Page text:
(THE GUARDIAN, REUTERS) - Tiger Woods shrugged off a nasty collision with a security guard during his second round at the Masters Tournament at Augusta, Georgia in the United States.
"Accidents happen," the 14-time Major champion said. "We move on. I'm good."
For a moment it looked as though the blow might have caused him a serious injury to his ankle, but after the round on Friday (April 12), the 43-year-old insisted that he was fine.
"Apart from having four knee surgeries and three back surgeries, I'm great," he joked.
Woods shot a four-under 68, which left him on six-under 138 and one off the lead held jointly by a quintet of Major winners - Francesco Molinari, Louis Oosthuizen, Brooks Koepka, Jason Day and Adam Scott.
"It was fun," I felt like I left a few shots out there but overall it was a solid day, I hung in there and just kept grinding and tried to make a birdie here and there where I could."
The accident happened on the 14th, Woods hit his tee shot left into the crowd, who gathered close around to watch him play his second.
After he had hit it they surged in behind him and a jittery security guard came hurtling across to make sure they did not come too close. He was in such a hurry that he broke one of Augusta National's cardinal rules: no running.
Because, as the spectators' handbook puts it "for the safety of everyone, running is considered unacceptable behaviour". He slipped and his knee collided with Woods' right shin as he fell. The guard caught him side-on, and his ankle, or knee, could easily have given way.
But Woods was fine. He skipped three times, shook it off and strolled on towards the green, where he made a 28-foot putt for birdie.
It was an eventful back nine. Woods also endured a 30-minute break for bad weather after he had hit a brilliant tee shot on the 12th. He missed the putt when play resumed, but picked up two more birdies coming in.
"The last two Majors I've been right there," he said, referring to his tied-sixth placing at the British Open and runner-up spot at the PGA Championship last year.
And now he is again, gunning for his fifth Green Jacket. As for the security guard, it is not clear what happened to him, but it would not be surprising if he turns up in the far parking lot on Saturday directing the traffic.
The Woods show overshadowed everything else.
Any other time, a hobbled Day might have been the story after getting up off the deck to shoot five-under 67.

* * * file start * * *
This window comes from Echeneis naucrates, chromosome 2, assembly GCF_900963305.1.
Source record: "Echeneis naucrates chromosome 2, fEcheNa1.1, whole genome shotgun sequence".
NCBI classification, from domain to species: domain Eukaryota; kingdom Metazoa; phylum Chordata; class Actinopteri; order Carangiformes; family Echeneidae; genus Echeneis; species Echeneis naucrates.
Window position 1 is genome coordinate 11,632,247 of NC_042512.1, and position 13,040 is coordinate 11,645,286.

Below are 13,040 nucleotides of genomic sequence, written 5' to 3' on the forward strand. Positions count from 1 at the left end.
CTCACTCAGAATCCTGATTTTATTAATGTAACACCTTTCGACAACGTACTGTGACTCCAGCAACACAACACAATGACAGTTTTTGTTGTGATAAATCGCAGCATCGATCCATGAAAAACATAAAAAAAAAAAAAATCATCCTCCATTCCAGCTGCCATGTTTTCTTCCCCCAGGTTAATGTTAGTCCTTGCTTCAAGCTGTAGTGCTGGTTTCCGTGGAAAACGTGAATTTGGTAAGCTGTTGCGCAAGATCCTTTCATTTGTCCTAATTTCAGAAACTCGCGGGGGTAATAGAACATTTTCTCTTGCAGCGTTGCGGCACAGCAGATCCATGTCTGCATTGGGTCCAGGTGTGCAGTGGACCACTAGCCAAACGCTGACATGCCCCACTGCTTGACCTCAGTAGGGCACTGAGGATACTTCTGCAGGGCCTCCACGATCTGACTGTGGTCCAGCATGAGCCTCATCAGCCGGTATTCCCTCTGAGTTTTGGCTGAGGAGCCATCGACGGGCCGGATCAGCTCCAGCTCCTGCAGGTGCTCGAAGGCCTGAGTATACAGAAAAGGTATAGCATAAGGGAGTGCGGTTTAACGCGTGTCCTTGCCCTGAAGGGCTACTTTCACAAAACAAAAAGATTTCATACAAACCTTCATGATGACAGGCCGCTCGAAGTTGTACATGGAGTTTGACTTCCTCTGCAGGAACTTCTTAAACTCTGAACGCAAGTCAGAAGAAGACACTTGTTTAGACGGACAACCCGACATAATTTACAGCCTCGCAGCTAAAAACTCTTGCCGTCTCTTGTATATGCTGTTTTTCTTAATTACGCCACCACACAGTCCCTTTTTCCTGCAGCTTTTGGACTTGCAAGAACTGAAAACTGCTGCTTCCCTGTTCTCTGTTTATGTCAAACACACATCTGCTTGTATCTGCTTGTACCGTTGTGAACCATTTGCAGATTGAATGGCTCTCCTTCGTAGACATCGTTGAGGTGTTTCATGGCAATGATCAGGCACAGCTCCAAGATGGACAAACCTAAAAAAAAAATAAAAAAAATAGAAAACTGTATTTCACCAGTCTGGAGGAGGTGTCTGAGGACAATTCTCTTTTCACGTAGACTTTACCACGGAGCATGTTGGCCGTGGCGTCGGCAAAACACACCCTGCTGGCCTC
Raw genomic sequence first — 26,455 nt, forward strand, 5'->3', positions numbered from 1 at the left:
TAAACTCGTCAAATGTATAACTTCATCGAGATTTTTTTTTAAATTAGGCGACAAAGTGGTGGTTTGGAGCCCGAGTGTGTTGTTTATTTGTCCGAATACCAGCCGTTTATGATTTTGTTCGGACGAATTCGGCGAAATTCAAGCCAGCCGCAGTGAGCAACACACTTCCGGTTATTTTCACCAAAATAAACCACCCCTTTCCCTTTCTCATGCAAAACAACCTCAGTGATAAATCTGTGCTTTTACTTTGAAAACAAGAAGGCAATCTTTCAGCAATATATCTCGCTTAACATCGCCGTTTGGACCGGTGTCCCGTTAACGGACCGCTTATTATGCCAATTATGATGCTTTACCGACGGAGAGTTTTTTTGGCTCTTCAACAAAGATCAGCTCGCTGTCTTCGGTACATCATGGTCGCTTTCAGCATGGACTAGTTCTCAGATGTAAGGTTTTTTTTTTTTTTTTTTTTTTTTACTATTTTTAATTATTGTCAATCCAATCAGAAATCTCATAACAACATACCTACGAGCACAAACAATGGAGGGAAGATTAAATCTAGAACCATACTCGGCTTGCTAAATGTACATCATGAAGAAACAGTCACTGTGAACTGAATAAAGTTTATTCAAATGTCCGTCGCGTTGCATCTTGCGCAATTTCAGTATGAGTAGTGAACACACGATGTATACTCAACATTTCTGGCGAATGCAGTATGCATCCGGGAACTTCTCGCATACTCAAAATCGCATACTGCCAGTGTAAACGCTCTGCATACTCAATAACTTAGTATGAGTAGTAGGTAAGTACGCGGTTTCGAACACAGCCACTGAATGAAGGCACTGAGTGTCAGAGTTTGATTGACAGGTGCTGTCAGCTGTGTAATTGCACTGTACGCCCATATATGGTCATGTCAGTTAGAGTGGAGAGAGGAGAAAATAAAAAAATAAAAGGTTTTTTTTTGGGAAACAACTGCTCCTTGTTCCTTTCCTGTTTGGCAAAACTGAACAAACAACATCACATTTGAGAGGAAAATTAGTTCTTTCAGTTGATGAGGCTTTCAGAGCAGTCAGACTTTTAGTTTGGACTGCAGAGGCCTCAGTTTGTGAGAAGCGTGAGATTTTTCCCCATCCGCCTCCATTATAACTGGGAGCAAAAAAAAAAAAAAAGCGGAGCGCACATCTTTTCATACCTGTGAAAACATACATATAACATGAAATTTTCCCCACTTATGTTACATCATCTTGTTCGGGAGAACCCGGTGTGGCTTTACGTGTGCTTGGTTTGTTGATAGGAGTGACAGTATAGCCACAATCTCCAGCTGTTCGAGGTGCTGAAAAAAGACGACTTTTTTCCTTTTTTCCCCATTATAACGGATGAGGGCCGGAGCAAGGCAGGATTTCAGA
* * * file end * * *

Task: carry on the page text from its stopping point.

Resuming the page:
Barely able to walk after throwing out his back bending over to kiss his daughter on the practice range on Thursday, the battling Australian somehow turned in a near flawless scorecard, with six birdies and a single bogey.
"Pain is a funny thing, it goes up and down, and everybody's pain threshold is different," said Day, the 2015 PGA Championship winner.
Italian Molinari carded an error-free 67 for his best round in eight Masters that put the British Open champion in contention for a Green Jacket to go along with the Claret Jug he hoisted last year.
Koepka, who had shared a one-shot overnight lead, also deserved applause, staging a back-nine recovery after a stumbling start to the second round.
After a flawless opening round, the American had two bogeys and a double in his first six holes on Friday but the twice US Open champion was able to regain his composure, steadying himself with six straight pars from the ninth to card a 71.
It also looked like old times for Australian Scott, the 2013 Masters champion, who moved up the leaderboard with a 68.
The 2010 Open winner Oosthuizen also joined the party with a 66, while world No. 2 Dustin Johnson returned a 70 to join Woods at six-under.
There was drama up and down the leaderboard.
Patrick Reed kept his Green Jacket defence alive, making the cut with a 70 but Spain's Sergio Garcia, the 2017 champion, made an early exit for the second straight year after returning a 73.
World No. 1 Justin Rose also headed for the exit after he bogeyed the final two holes to miss the three-over cut by one shot.